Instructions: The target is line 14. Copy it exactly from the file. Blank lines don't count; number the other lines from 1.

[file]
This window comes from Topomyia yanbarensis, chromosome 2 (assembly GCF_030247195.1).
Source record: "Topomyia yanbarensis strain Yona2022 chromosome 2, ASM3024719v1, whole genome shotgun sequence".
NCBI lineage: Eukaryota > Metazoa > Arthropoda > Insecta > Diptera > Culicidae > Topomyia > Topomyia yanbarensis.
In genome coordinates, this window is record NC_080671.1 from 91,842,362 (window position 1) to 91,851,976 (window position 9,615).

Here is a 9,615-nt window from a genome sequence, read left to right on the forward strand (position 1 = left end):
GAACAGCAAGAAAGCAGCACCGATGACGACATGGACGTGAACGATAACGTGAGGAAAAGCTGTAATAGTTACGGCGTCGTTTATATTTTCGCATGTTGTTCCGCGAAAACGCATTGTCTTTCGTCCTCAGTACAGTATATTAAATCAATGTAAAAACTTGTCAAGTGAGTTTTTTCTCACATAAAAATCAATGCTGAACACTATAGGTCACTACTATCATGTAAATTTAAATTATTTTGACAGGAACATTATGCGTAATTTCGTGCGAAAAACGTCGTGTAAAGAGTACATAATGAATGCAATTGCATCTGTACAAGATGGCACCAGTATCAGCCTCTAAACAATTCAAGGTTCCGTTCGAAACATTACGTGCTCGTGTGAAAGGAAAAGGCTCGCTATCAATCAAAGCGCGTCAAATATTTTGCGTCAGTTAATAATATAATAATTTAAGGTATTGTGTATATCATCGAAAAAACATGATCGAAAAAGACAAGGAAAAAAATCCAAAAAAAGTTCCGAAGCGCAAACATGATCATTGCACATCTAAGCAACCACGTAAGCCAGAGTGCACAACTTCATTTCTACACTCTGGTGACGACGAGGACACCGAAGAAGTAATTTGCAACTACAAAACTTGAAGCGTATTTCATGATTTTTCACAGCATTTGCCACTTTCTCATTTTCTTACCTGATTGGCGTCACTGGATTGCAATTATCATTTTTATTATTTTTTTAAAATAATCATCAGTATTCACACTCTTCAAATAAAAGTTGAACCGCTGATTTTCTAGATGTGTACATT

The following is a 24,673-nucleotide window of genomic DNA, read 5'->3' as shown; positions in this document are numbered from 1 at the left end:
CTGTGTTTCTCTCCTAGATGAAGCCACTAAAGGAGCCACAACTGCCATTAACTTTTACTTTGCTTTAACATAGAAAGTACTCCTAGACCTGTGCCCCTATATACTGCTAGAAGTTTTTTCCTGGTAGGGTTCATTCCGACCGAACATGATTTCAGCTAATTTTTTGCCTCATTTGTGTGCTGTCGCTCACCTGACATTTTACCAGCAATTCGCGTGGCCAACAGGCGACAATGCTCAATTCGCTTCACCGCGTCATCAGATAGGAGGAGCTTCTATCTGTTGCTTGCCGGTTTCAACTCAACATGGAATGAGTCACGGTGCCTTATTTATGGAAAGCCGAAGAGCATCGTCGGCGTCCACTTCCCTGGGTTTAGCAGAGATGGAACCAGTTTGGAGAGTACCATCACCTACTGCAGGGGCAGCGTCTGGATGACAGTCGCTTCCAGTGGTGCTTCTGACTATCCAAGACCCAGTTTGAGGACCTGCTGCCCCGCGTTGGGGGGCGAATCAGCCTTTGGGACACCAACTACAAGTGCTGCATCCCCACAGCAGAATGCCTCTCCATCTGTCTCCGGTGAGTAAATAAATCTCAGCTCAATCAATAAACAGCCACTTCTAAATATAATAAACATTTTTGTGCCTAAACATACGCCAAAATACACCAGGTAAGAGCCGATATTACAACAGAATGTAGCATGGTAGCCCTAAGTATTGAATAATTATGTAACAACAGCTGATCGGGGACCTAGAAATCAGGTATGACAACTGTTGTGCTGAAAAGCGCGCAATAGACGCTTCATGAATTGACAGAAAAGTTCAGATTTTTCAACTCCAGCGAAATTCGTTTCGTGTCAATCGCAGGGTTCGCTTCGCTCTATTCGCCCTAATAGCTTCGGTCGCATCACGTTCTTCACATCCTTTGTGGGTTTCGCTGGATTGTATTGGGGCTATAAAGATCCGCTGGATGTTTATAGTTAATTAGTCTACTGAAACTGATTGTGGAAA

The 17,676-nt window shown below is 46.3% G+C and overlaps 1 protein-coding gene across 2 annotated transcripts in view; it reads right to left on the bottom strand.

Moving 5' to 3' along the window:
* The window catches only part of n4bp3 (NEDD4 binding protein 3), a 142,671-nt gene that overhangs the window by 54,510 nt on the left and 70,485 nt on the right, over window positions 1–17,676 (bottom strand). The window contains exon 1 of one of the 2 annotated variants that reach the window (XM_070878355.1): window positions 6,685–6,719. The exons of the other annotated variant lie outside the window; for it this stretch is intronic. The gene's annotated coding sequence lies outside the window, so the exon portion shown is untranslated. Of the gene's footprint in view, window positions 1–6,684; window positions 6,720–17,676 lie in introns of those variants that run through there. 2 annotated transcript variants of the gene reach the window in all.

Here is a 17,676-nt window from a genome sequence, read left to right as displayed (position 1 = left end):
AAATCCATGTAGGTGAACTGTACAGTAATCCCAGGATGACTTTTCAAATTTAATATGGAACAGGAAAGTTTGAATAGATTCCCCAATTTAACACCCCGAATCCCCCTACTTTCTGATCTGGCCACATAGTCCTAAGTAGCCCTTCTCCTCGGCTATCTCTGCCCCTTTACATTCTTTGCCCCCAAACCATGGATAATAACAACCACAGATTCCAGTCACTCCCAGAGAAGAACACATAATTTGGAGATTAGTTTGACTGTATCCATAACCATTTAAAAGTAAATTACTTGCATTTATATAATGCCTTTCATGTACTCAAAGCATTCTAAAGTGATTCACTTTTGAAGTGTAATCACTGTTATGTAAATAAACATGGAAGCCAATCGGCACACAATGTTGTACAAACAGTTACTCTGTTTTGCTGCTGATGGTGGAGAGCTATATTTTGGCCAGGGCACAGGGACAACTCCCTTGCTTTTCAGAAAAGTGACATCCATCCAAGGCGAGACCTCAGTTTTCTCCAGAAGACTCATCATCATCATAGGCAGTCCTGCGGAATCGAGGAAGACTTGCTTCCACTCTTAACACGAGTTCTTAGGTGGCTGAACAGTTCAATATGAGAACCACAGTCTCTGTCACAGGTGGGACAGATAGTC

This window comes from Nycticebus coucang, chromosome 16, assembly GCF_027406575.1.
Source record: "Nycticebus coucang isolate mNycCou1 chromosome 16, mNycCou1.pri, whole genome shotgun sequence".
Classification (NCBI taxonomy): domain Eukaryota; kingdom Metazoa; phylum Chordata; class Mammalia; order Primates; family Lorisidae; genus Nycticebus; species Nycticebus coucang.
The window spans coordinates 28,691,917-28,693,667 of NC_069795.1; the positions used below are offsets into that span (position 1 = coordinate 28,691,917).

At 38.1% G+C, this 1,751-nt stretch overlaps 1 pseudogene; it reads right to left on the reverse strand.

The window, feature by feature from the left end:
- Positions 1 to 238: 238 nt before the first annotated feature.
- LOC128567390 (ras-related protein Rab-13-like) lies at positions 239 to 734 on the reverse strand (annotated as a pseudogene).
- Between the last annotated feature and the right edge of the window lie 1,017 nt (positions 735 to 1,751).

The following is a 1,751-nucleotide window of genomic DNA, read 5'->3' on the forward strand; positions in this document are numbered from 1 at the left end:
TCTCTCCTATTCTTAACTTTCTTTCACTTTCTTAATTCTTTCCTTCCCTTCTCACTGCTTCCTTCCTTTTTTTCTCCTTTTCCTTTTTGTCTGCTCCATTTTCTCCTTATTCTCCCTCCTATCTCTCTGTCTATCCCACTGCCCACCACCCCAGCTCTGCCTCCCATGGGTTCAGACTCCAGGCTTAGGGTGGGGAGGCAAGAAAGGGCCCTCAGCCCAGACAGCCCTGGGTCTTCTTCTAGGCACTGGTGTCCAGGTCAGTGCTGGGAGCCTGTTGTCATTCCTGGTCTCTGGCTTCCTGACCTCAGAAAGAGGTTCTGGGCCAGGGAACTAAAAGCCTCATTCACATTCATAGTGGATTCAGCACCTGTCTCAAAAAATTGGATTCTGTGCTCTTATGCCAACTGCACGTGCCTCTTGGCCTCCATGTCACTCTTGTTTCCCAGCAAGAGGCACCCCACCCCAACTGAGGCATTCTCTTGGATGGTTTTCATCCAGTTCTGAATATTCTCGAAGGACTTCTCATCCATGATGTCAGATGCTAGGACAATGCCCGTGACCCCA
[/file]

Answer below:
This window comes from Nycticebus coucang, chromosome 16, assembly GCF_027406575.1.